Boserup Thesis Geography

Boserup Thesis Geography-90
This deceleration in productivity growth may be looked upon either as a failure of the “Swedish Model” to accommodate new growth forces or as another case of the “productivity paradox” in lieu of the information technology revolution. In terms of contribution to overall growth, TFP has increased its share for every period.The TFP share was low in the 1840s but there was a very marked increase with the onset of modern industrialization from the 1870s.Source: Maddison (2006); Krantz/Schön (forthcoming 2007); World Bank, World Development Indicator 2000; Groningen Growth and Development Centre, com.

This deceleration in productivity growth may be looked upon either as a failure of the “Swedish Model” to accommodate new growth forces or as another case of the “productivity paradox” in lieu of the information technology revolution. In terms of contribution to overall growth, TFP has increased its share for every period.The TFP share was low in the 1840s but there was a very marked increase with the onset of modern industrialization from the 1870s.Source: Maddison (2006); Krantz/Schön (forthcoming 2007); World Bank, World Development Indicator 2000; Groningen Growth and Development Centre, com.

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Up to the 1970s per capita growth rates increased for each successive period.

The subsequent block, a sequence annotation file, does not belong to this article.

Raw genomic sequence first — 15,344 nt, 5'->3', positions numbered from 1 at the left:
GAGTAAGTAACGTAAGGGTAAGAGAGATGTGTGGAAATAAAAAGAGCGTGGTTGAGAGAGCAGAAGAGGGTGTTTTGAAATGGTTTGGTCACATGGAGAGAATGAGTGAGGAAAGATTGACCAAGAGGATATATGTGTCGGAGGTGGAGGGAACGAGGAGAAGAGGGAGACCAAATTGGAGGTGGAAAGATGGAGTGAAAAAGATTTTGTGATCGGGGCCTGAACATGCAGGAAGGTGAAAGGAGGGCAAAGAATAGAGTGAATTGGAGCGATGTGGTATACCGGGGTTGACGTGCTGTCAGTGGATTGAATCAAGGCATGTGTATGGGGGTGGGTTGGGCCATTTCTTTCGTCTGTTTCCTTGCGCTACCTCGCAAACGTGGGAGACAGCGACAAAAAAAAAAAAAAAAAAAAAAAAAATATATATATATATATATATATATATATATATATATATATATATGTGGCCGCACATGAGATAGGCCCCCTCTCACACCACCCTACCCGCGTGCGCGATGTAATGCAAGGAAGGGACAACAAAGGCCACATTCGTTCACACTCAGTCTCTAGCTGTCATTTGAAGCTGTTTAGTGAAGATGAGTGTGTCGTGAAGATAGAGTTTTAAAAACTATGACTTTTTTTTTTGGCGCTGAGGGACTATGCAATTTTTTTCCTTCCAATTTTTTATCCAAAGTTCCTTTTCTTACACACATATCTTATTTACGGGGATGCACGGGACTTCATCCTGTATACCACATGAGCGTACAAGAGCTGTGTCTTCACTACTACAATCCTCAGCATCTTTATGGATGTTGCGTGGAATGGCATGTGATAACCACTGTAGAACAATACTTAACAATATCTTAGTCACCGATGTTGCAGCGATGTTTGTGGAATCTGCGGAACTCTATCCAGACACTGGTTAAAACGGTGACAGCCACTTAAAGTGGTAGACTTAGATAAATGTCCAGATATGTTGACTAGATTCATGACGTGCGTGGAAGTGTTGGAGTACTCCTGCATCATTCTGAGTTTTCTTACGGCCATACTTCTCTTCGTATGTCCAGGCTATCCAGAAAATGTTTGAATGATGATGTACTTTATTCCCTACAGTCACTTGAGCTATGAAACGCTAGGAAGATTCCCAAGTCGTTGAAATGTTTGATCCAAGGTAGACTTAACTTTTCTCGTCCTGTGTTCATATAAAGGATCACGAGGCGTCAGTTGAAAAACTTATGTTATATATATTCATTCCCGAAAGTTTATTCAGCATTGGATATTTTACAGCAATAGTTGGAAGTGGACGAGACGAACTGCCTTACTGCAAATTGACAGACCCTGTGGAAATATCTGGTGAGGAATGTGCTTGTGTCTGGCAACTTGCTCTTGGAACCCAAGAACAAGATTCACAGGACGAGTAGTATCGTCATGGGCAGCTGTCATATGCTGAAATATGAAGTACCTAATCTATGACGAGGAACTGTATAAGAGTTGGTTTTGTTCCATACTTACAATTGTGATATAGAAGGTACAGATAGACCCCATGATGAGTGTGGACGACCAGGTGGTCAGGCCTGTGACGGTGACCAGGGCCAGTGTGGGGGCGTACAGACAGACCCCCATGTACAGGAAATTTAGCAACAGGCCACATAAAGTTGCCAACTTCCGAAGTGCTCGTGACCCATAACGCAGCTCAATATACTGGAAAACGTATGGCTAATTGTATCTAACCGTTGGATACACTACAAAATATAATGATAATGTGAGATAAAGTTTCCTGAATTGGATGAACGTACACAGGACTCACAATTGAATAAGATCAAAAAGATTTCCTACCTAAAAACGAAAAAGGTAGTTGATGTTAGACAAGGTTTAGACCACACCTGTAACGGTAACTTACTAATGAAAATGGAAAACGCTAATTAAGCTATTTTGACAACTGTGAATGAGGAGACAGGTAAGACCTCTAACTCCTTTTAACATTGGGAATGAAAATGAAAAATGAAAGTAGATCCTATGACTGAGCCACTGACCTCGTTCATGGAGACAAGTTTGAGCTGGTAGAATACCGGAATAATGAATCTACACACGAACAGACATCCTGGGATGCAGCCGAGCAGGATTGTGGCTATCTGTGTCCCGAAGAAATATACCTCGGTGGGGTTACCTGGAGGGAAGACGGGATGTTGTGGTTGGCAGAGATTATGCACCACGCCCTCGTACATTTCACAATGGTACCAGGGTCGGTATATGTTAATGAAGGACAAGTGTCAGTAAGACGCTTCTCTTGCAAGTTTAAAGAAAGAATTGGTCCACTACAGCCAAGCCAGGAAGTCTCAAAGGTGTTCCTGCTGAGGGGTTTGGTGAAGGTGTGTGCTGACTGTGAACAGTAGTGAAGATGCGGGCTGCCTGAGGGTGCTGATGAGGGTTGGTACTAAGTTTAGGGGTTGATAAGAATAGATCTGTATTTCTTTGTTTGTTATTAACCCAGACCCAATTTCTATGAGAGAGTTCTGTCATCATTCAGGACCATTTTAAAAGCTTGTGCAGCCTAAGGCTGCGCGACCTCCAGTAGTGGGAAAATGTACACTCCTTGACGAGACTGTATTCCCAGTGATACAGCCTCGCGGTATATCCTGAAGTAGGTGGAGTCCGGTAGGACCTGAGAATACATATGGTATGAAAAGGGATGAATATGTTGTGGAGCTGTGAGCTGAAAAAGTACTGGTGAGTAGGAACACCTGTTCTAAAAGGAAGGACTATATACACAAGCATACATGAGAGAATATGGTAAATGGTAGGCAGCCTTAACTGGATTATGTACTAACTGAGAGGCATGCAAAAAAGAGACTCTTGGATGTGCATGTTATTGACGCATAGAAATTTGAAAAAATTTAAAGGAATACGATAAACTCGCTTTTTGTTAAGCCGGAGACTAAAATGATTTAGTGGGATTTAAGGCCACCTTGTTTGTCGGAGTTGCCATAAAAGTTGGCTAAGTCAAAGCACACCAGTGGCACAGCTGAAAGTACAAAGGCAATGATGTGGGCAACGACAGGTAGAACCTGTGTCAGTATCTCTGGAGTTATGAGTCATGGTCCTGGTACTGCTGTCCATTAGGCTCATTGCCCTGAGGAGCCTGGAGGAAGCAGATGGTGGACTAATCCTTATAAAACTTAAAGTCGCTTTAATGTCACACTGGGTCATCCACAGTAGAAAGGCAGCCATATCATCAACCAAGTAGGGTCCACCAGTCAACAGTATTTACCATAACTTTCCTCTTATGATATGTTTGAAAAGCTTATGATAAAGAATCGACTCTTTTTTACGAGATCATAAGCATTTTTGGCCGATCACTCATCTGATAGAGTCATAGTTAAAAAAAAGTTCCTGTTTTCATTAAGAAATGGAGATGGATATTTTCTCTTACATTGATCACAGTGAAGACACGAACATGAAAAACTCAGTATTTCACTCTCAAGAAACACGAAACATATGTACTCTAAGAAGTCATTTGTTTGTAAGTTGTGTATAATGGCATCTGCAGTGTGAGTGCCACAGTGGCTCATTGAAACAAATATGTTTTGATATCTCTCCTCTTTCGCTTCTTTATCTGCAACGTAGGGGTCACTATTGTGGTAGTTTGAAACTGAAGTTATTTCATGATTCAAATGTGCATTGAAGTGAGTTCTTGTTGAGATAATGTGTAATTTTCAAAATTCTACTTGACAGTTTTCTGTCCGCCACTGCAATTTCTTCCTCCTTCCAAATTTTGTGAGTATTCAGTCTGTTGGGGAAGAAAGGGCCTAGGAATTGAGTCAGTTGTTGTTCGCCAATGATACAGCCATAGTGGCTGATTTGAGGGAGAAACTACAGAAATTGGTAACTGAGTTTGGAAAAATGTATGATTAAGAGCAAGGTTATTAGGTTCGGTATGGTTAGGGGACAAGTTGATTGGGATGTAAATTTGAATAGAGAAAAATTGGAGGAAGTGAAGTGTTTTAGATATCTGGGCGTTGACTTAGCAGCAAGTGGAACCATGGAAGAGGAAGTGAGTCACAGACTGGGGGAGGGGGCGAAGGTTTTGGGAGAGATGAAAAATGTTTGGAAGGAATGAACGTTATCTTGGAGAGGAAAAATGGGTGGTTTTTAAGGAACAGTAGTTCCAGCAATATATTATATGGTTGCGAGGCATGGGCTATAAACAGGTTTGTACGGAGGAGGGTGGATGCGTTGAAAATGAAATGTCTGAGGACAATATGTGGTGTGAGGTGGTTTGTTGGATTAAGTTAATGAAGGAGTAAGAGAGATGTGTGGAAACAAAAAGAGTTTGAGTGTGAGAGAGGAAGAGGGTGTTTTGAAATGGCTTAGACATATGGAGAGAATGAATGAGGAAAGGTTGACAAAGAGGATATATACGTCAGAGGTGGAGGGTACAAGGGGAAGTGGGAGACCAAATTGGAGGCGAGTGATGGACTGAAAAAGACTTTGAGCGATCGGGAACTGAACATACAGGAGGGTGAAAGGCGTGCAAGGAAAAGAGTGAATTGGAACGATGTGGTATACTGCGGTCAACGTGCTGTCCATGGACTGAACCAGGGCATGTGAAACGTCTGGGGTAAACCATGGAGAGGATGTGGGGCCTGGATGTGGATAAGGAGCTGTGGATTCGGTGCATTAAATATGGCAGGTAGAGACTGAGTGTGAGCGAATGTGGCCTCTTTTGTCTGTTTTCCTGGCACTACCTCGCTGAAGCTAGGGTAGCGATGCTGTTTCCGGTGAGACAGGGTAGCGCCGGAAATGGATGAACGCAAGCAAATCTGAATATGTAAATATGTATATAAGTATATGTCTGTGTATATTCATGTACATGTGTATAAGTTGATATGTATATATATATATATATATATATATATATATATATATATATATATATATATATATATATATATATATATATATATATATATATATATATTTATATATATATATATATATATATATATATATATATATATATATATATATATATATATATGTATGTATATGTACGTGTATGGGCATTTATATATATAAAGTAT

In an international perspective it is most notable that per capita growth rates increased also in the interwar period, despite the slow down in foreign trade.

An analysis in a traditional growth accounting framework gives a long term pattern with certain periodic similarities (see Table 3).

Thus, total factor productivity growth has increased over time up to the 1970s, only to decrease to its long run level in the last decades.

At the same time new growth forces appeared with the electronic revolution, as well as with the advance of a more service based economy.

It may be the case that this structural change hit the Swedish economy harder than most other economies, at least of the industrial capitalist economies.

This is largely thanks to the transformation of the economy and society from agrarian to industrial.

Sweden is a small economy that has been open to foreign influences and highly dependent upon the world economy.

By the 1970s, however, the Swedish income level was more than three times higher than the global average and among the highest in Europe.

Figure 1 Swedish GDP per Capita in Relation to World GDP per Capita, 1870-2004 (Nine year moving averages) Sources: Maddison (2006); Krantz/Schön (forthcoming 2007). The annual variation in world production between Maddison’s benchmarks 1870, 19 is estimated from his supply of annual country series. Sweden was able to take advantage of technological and organizational advances made in Western Europe and North America.

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